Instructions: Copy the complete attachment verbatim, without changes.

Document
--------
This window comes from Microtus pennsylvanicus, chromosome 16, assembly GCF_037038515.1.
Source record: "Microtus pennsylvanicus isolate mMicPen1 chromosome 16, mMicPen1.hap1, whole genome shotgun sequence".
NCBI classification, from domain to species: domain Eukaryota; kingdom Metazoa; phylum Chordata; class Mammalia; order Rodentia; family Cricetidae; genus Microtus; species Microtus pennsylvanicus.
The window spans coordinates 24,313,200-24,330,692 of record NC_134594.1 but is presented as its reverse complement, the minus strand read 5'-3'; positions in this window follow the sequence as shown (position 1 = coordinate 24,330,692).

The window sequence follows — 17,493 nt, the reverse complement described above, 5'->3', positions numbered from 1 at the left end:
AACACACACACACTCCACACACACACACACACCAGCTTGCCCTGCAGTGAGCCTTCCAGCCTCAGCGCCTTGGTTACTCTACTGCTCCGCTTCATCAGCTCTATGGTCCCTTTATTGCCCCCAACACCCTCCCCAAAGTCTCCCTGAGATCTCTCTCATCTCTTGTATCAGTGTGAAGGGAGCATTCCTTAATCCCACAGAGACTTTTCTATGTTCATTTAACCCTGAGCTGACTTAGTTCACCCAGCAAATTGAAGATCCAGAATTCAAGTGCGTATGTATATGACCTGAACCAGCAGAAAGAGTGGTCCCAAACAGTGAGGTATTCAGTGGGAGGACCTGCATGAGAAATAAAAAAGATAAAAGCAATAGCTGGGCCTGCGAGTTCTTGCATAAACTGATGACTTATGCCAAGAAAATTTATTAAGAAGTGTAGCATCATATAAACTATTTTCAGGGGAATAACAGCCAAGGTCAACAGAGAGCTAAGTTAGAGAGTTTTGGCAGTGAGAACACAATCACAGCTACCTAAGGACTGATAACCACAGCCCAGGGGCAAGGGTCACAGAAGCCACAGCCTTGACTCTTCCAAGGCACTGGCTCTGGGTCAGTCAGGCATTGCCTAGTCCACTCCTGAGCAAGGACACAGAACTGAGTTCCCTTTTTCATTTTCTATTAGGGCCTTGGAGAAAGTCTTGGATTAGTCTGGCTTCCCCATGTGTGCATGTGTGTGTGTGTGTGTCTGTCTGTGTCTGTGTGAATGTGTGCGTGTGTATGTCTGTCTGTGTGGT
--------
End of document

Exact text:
This window comes from Microtus pennsylvanicus, chromosome 16, assembly GCF_037038515.1.
Source record: "Microtus pennsylvanicus isolate mMicPen1 chromosome 16, mMicPen1.hap1, whole genome shotgun sequence".
NCBI classification, from domain to species: domain Eukaryota; kingdom Metazoa; phylum Chordata; class Mammalia; order Rodentia; family Cricetidae; genus Microtus; species Microtus pennsylvanicus.
The window spans coordinates 24,313,200-24,330,692 of record NC_134594.1 but is presented as its reverse complement, the minus strand read 5'-3'; positions in this window follow the sequence as shown (position 1 = coordinate 24,330,692).

The window sequence follows — 17,493 nt, the reverse complement described above, 5'->3', positions numbered from 1 at the left end:
AACACACACACACTCCACACACACACACACACCAGCTTGCCCTGCAGTGAGCCTTCCAGCCTCAGCGCCTTGGTTACTCTACTGCTCCGCTTCATCAGCTCTATGGTCCCTTTATTGCCCCCAACACCCTCCCCAAAGTCTCCCTGAGATCTCTCTCATCTCTTGTATCAGTGTGAAGGGAGCATTCCTTAATCCCACAGAGACTTTTCTATGTTCATTTAACCCTGAGCTGACTTAGTTCACCCAGCAAATTGAAGATCCAGAATTCAAGTGCGTATGTATATGACCTGAACCAGCAGAAAGAGTGGTCCCAAACAGTGAGGTATTCAGTGGGAGGACCTGCATGAGAAATAAAAAAGATAAAAGCAATAGCTGGGCCTGCGAGTTCTTGCATAAACTGATGACTTATGCCAAGAAAATTTATTAAGAAGTGTAGCATCATATAAACTATTTTCAGGGGAATAACAGCCAAGGTCAACAGAGAGCTAAGTTAGAGAGTTTTGGCAGTGAGAACACAATCACAGCTACCTAAGGACTGATAACCACAGCCCAGGGGCAAGGGTCACAGAAGCCACAGCCTTGACTCTTCCAAGGCACTGGCTCTGGGTCAGTCAGGCATTGCCTAGTCCACTCCTGAGCAAGGACACAGAACTGAGTTCCCTTTTTCATTTTCTATTAGGGCCTTGGAGAAAGTCTTGGATTAGTCTGGCTTCCCCATGTGTGCATGTGTGTGTGTGTGTGTCTGTCTGTGTCTGTGTGAATGTGTGCGTGTGTATGTCTGTCTGTGTGGT